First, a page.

Neo-Impressionism is a term coined by French art critic Félix Fénéon in 1886 to describe an art movement founded by Georges Seurat. Around this time, the peak of France’s modern era emerged, followers of Neo-Impressionism, in particular, were drawn to modern urban scenes as well as landscapes and seashores. Science-based interpretation of lines and colors influenced Neo-Impressionists characterization of their own contemporary art, the Pointillist and Divisionist techniques are often mentioned in this context, because it was the dominant technique in the beginning of the Neo-impressionist movement. Some argue that Neo-Impressionism became the first true movement in painting. The Neo-Impressionists were able to create a movement very quickly in the 19th century, partially due to its connection to anarchism. The movement and the style were an attempt to drive harmonious vision from modern science, anarchist theory, during the emergence of Neo-Impressionism and his followers strove to refine the impulsive and intuitive artistic mannerisms of Impressionism.
Neo-impressionists used disciplined networks of dots and blocks of color in their desire to instill a sense of organization, in further defining the movement, Seurat incorporated the recent explanation of optic and color perceptions. The development of theory by Michel Eugène Chevreul and others by the late 19th century played a pivotal role in shaping the Neo-Impressionist style. Ogden Rood’s book, Modern Chromatics, with Applications to Art and Industry, acknowledged the different behaviors exhibited by colored light, while the mixture of the former created a white or gray color, that of the latter produced a dark, murky color. As painters, Neo-Impressionists had to deal with colored pigments, so to avoid the dullness, mixing of colors was not necessary. There are a number of alternatives to the term Neo-Impressionism and each has its own nuance and it emphasized the studies of color and light which were central to his artistic style. This term is used today. Divisionism, which is commonly used, is used to describe a mode of Neo-Impressionist painting.
It refers to the method of applying individual strokes of complementary, unlike other designations of this era, the term Neo-Impressionism was not given as a criticism. Instead, it embraces Seurats and his followers ideals in their approach to art, Pointillism merely describes a technique based on divisionism in which dots of color instead of blocks of color are applied. Neo-Impressionism was first presented to the public in 1886 at the Salon des Indépendants, the Indépendants remained their main exhibition space for decades with Signac acting as president of the association. But with the success of Neo-Impressionism, its fame spread quickly, in 1886, Seurat and Signac were invited to exhibit in the 8th and final Impressionist exhibition, with Les XX and La Libre Esthétique in Brussels. In 1892, a group of Neo-Impressionist painters united to show their works in Paris, in the Salons of the Hôtel Brébant,32, the following year they exhibited at 20, rue Laffitte
The City Municipality of Bremen is a Hanseatic city in northwestern Germany, which belongs to the state Free Hanseatic City of Bremen. As a commercial and industrial city with a port on the River Weser, Bremen is part of the Bremen/Oldenburg Metropolitan Region. Bremen is the second most populous city in Northern Germany and eleventh in Germany, Bremen is a major cultural and economic hub in the northern regions of Germany. Bremen is home to dozens of galleries and museums, ranging from historical sculptures to major art museums. Bremen has a reputation as a working class city, along with this, Bremen is home to a large number of multinational companies and manufacturing centers. Companies headquartered in Bremen include the Hachez chocolate company and Vector Foiltec, four-time German football champions Werder Bremen are based in the city. Bremen is some 60 km south from the Weser mouth on the North Sea, with Bremerhaven right on the mouth the two comprise the state of the Free Hanseatic City of Bremen.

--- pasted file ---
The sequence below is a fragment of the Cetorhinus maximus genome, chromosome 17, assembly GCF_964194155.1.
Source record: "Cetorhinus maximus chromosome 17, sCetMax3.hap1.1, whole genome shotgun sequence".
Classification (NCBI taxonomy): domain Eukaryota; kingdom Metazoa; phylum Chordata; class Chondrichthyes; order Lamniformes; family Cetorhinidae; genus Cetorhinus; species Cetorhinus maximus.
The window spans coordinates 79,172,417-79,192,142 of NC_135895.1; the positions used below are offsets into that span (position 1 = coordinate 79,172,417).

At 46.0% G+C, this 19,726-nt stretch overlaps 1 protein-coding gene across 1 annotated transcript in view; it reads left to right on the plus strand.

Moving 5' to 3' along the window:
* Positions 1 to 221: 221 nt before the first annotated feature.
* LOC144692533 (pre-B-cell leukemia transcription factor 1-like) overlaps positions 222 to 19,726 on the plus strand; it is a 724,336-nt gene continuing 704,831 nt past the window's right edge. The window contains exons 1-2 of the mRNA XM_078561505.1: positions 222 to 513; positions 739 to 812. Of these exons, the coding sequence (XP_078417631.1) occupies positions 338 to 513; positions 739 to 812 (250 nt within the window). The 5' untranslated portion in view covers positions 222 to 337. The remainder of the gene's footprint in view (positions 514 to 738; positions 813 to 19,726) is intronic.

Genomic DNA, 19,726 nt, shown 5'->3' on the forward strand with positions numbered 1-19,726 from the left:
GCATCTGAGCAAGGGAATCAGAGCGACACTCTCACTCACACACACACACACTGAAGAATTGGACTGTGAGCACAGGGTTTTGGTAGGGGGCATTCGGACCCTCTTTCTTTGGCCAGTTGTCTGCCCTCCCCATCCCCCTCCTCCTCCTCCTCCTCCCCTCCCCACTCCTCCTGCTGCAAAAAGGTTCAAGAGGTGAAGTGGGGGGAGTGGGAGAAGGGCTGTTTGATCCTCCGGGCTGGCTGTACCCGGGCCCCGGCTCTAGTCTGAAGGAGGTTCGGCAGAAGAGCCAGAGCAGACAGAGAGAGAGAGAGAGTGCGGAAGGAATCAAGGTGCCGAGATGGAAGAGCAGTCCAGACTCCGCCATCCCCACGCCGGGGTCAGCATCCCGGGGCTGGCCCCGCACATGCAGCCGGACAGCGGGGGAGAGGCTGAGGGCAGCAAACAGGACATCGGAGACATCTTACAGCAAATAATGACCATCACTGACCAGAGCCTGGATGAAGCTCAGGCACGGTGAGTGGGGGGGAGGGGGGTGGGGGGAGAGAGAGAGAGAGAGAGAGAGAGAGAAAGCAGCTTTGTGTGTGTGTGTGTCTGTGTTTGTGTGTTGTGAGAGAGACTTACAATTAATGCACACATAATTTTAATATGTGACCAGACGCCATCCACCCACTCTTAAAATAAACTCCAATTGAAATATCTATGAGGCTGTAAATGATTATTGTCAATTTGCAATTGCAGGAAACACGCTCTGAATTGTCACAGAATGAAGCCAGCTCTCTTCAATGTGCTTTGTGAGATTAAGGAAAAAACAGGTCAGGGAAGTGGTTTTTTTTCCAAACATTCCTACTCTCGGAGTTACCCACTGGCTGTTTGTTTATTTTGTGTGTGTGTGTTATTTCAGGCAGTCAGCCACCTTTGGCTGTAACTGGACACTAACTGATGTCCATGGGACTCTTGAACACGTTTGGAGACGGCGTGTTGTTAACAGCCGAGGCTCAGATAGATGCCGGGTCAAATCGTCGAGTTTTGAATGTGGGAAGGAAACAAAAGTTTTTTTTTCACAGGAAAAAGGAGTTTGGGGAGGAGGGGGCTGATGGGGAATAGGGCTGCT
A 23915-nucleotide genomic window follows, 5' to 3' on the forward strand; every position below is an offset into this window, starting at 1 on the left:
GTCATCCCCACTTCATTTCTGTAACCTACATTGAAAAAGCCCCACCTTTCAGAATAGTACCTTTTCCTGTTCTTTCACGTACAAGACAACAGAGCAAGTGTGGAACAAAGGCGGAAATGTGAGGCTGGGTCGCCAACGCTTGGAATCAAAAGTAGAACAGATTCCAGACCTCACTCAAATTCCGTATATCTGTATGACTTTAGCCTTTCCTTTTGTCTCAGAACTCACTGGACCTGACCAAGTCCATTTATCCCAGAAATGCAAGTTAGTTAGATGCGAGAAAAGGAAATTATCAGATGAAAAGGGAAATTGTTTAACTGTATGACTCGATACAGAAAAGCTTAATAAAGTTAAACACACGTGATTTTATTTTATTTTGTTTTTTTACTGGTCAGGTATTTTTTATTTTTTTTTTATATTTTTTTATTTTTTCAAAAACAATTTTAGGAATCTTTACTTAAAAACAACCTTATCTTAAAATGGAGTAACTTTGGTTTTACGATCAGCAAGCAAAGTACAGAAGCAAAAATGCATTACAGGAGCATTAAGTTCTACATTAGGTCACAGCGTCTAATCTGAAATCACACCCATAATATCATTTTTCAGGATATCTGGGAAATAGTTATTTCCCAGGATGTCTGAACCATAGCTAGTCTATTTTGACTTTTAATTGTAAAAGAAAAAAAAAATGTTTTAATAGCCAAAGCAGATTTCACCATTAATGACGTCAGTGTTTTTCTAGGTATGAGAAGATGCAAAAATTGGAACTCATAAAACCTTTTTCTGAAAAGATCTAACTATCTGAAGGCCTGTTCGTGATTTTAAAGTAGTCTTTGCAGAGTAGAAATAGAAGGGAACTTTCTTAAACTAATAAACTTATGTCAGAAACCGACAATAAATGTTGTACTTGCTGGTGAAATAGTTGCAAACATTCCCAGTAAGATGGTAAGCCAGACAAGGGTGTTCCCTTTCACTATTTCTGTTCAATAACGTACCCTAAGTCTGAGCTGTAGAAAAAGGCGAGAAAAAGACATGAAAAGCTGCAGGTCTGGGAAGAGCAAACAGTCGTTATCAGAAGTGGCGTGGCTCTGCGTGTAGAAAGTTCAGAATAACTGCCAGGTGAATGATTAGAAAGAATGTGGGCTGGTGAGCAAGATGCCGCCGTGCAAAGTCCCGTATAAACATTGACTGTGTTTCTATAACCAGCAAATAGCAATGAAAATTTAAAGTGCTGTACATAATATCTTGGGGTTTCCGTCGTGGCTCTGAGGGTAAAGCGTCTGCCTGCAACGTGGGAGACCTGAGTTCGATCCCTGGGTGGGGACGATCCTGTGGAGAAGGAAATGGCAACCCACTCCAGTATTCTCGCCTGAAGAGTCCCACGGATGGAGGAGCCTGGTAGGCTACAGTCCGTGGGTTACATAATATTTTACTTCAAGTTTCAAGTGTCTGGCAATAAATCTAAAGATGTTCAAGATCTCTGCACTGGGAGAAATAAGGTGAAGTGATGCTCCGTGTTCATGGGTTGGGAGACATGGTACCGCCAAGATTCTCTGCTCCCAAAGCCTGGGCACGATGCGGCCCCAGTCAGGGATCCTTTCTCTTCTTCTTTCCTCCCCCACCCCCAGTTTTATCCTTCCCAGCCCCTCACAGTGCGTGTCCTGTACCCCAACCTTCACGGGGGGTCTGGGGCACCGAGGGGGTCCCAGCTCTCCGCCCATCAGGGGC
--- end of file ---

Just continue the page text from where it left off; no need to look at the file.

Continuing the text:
The marshes and moraines near Bremen have been settled since about 12,000 BC, burial places and settlements in Bremen-Mahndorf and Bremen-Osterholz date back to the 7th century AD. Since The Renaissance, some scientists have believed that the entry Fabiranum or Phabiranon in Ptolemys Fourth Map of Europe, written in 150 AD, but Ptolemy gives geographic coordinates, and by these dates Phabiranon is situated northeast of the mouth of river Visurgis. At that time the Chauci lived in the now called north-western Germany or Lower Saxony. By the end of the 3rd century, they had merged with the Saxons, during the Saxon Wars the Saxons, led by Widukind, fought against the West Germanic Franks, the founders of the Carolingian Empire, and lost the war. Charlemagne, the King of the Franks, made a new law, the Lex Saxonum which stated that Saxons were not allowed to worship Odin, in 787 Willehad of Bremen became the first Bishop of Bremen. The citys first stone walls were built in 1032, around this time trade with Norway and the northern Netherlands began to grow, thus increasing the importance of the city.
The city was recognised as an entity with its own laws. Property was to be inherited without feudal claims for reversion to its original owner. This privilege laid the foundation for Bremens status of imperial immediacy, since the city was the major taxpayer, its consent was generally sought. In this way the city wielded fiscal and political power within the Prince-Archbishopric, in 1260 Bremen joined the Hanseatic League. In 1350, the number of inhabitants reached 20,000, around this time the Hansekogge became a unique product of Bremen